Employers in New Jersey may be ordered to pay for injured workers' use of medical marijuana, was held in the New Jersey Supreme Court on Tuesday.
In Hager v. M&K Construction the court held that the injured worker Vincent Hager presented sufficient evidence that his prescribed medical marijuana treatment was a "reasonable and necessary" treatment under the State Workers Compensation Act and that the State Compassionate Use The Act may force its employer to reimburse the cost of medicines.
Mr. Hager suffered a back injury when he worked for M&K in 2001 and submitted a claim for compensation to employees, which the company denied on the grounds that the incident was being investigated. Mr. Hager underwent lumbar fusion surgery in 201
In April 2016, a hospice and palliative care physician registered Mr. Hager in New Jersey's medical marijuana program to treat his pain. and relieve him of opioids. He was prescribed two ounces of medical marijuana per month at a cost of about $ 600 per marijuana prescription each month.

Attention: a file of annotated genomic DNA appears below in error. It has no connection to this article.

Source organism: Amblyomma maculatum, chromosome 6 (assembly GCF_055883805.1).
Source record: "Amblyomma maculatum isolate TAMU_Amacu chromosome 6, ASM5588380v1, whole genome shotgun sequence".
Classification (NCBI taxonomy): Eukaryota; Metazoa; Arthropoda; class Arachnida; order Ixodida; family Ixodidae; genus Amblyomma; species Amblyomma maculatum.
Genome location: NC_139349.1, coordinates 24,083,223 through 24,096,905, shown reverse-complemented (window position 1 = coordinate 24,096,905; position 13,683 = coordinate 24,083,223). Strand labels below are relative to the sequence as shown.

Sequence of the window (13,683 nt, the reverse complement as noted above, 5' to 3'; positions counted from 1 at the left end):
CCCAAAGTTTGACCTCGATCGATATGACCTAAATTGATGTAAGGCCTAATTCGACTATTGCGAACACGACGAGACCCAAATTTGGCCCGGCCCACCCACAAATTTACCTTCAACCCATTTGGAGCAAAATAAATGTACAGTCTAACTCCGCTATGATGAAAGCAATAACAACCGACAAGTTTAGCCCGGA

Later that year, the construction company acknowledged that Hager had been employed and had suffered an occupational injury, and the parties reached an agreement on medical bills, most medical expenses, temporary disability benefits and third-party loans.
However, M&K denied Hager's request for medical marijuana compensation on the grounds that it was not a necessary treatment under the law. M&K also claimed that New Jersey's Jake Honey Compassionate Use Medical Cannabis Act is prevented by the Federal Controlled Substances Act and that Hager's reimbursement of marijuana would expose the construction company to potential federal criminal liability for assistance and support.
A compensation court rejected M & K's claim and an appellate court upheld the decision.
M&K sued the New Jersey Supreme Court, but the court ruled that M&K did not fit within the Compassionate Use Act's limited refund exemption and that the construction company "does not face a credible threat of federal criminal charges for paying for medical marijuana.
The Court noted that if the legislature had intended to exclude workers 'compensation under the Compassionate Use Act similar to its exclusion from private health insurance companies and state medical aid programs, it would have "explicitly included workers' compensation insurance in its exhaustive list or extended other exceptions more generally. has explicitly done.
The Court also found that medical marijuana can "constitute reasonable and necessary care under the New Jersey Workers' Compensation Scheme.